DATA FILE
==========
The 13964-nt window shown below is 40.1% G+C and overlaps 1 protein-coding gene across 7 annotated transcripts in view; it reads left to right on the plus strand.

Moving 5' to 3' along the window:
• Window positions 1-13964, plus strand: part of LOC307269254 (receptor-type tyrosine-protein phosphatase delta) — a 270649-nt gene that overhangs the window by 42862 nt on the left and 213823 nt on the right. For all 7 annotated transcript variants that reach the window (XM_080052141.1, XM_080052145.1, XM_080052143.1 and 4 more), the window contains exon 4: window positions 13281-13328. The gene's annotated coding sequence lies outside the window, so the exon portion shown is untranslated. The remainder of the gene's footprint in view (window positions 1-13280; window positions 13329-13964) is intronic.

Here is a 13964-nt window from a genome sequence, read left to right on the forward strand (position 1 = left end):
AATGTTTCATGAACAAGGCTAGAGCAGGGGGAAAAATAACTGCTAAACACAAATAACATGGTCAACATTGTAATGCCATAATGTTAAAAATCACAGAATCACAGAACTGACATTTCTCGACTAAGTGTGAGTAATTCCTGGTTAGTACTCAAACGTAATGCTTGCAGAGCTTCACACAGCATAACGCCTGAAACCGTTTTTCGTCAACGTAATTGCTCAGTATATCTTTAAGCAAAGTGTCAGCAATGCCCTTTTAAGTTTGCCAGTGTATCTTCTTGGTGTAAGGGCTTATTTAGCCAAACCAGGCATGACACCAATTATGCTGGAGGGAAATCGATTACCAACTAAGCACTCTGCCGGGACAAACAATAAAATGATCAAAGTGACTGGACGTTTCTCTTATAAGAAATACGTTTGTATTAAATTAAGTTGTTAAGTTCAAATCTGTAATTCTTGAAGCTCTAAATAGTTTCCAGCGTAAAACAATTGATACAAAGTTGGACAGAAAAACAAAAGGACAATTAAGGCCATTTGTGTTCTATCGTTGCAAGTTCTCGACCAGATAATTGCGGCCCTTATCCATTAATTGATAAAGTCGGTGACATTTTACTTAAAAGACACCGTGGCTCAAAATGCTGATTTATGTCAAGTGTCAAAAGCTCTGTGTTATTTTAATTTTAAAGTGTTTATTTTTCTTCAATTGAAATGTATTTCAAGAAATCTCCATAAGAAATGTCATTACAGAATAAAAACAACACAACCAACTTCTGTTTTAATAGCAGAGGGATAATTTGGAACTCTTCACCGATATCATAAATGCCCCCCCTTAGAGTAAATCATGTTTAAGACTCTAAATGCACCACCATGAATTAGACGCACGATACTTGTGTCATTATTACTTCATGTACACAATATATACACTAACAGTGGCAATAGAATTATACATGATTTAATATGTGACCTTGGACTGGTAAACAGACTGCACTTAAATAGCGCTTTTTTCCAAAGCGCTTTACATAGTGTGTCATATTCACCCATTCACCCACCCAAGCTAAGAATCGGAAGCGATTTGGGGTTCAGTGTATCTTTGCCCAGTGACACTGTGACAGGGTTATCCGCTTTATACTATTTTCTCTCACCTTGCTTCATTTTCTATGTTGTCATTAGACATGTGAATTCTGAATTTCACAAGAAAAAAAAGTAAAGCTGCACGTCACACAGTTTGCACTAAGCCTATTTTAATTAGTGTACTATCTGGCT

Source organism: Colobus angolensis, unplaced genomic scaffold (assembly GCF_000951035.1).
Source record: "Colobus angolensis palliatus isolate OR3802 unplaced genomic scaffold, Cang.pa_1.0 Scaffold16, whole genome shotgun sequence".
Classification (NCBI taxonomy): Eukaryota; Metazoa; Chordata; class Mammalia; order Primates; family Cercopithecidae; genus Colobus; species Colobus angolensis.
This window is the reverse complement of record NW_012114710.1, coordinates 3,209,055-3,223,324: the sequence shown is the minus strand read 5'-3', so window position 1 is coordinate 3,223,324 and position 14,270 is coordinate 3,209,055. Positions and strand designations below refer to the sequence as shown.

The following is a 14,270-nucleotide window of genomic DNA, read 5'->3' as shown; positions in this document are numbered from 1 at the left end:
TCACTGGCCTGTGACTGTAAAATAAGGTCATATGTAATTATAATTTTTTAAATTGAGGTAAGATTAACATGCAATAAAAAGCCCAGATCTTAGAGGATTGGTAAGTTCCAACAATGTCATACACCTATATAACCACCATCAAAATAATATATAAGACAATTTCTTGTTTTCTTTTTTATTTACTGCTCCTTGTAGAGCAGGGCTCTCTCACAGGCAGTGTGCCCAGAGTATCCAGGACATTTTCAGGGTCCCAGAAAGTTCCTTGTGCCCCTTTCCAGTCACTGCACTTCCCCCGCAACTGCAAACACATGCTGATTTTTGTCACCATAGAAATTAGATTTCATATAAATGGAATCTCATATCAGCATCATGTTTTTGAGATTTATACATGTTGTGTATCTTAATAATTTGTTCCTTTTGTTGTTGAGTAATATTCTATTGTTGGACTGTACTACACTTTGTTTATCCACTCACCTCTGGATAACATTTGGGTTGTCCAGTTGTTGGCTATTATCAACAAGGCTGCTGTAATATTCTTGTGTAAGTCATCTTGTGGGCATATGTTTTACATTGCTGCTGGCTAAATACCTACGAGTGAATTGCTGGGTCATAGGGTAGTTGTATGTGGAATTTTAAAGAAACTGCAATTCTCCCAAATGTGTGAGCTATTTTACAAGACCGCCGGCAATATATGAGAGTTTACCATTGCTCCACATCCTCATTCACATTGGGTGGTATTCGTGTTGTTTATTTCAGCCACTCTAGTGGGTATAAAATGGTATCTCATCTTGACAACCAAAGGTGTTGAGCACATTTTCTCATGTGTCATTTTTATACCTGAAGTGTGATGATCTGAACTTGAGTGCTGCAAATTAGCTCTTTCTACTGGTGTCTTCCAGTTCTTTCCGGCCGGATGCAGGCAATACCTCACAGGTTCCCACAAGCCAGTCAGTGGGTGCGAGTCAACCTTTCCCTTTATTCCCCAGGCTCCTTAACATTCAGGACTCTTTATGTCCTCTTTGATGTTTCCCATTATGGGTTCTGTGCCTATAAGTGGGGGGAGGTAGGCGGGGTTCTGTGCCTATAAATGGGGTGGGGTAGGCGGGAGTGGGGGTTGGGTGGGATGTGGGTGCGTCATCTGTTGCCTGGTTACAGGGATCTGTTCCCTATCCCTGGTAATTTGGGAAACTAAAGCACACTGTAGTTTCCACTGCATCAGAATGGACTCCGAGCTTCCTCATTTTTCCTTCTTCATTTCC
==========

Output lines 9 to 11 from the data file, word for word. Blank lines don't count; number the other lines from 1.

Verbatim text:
This window is the reverse complement of record NW_012114710.1, coordinates 3,209,055-3,223,324: the sequence shown is the minus strand read 5'-3', so window position 1 is coordinate 3,223,324 and position 14,270 is coordinate 3,209,055. Positions and strand designations below refer to the sequence as shown.

The following is a 14,270-nucleotide window of genomic DNA, read 5'->3' as shown; positions in this document are numbered from 1 at the left end:
TCACTGGCCTGTGACTGTAAAATAAGGTCATATGTAATTATAATTTTTTAAATTGAGGTAAGATTAACATGCAATAAAAAGCCCAGATCTTAGAGGATTGGTAAGTTCCAACAATGTCATACACCTATATAACCACCATCAAAATAATATATAAGACAATTTCTTGTTTTCTTTTTTATTTACTGCTCCTTGTAGAGCAGGGCTCTCTCACAGGCAGTGTGCCCAGAGTATCCAGGACATTTTCAGGGTCCCAGAAAGTTCCTTGTGCCCCTTTCCAGTCACTGCACTTCCCCCGCAACTGCAAACACATGCTGATTTTTGTCACCATAGAAATTAGATTTCATATAAATGGAATCTCATATCAGCATCATGTTTTTGAGATTTATACATGTTGTGTATCTTAATAATTTGTTCCTTTTGTTGTTGAGTAATATTCTATTGTTGGACTGTACTACACTTTGTTTATCCACTCACCTCTGGATAACATTTGGGTTGTCCAGTTGTTGGCTATTATCAACAAGGCTGCTGTAATATTCTTGTGTAAGTCATCTTGTGGGCATATGTTTTACATTGCTGCTGGCTAAATACCTACGAGTGAATTGCTGGGTCATAGGGTAGTTGTATGTGGAATTTTAAAGAAACTGCAATTCTCCCAAATGTGTGAGCTATTTTACAAGACCGCCGGCAATATATGAGAGTTTACCATTGCTCCACATCCTCATTCACATTGGGTGGTATTCGTGTTGTTTATTTCAGCCACTCTAGTGGGTATAAAATGGTATCTCATCTTGACAACCAAAGGTGTTGAGCACATTTTCTCATGTGTCATTTTTATACCTGAAGTGTGATGATCTGAACTTGAGTGCTGCAAATTAGCTCTTTCTACTGGTGTCTTCCAGTTCTTTCCGGCCGGATGCAGGCAATACCTCACAGGTTCCCACAAGCCAGTCAGTGGGTGCGAGTCAACCTTTCCCTTTATTCCCCAGGCTCCTTAACATTCAGGACTCTTTATGTCCTCTTTGATGTTTCCCATTATGGGTTCTGTGCCTATAAGTGGGGGGAGGTAGGCGGGGTTCTGTGCCTATAAATGGGGTGGGGTAGGCGGGAGTGGGGGTTGGGTGGGATGTGGGTGCGTCATCTGTTGCCTGGTTACAGGGATCTGTTCCCTATCCCTGGTAATTTGGGAAACTAAAGCACACTGTAGTTTCCACTGCATCAGAATGGACTCCGAGCTTCCTCATTTTTCCTTCTTCATTTCC